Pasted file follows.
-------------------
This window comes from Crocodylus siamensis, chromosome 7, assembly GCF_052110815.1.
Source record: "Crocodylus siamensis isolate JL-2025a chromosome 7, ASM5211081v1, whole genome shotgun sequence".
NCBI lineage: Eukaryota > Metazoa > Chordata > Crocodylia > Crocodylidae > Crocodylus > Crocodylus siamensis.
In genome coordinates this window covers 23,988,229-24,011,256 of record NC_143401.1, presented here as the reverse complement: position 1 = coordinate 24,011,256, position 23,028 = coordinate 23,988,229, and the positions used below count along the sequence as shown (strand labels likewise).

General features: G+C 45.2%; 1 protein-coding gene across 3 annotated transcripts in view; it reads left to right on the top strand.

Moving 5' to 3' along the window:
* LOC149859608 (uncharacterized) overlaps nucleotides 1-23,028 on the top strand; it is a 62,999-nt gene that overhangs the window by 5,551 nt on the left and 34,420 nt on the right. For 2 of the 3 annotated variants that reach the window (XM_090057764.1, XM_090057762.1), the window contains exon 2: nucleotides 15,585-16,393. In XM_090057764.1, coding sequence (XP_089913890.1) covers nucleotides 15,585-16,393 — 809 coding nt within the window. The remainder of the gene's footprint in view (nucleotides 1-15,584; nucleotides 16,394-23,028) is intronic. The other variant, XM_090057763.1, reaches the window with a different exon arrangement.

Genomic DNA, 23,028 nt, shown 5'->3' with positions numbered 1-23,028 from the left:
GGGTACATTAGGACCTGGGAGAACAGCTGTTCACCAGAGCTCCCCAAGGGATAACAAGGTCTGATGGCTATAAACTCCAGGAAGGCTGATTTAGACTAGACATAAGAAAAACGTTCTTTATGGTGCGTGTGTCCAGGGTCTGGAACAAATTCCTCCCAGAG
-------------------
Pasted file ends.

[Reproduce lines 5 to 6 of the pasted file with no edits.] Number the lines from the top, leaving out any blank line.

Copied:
General features: G+C 45.2%; 1 protein-coding gene across 3 annotated transcripts in view; it reads left to right on the top strand.

Moving 5' to 3' along the window: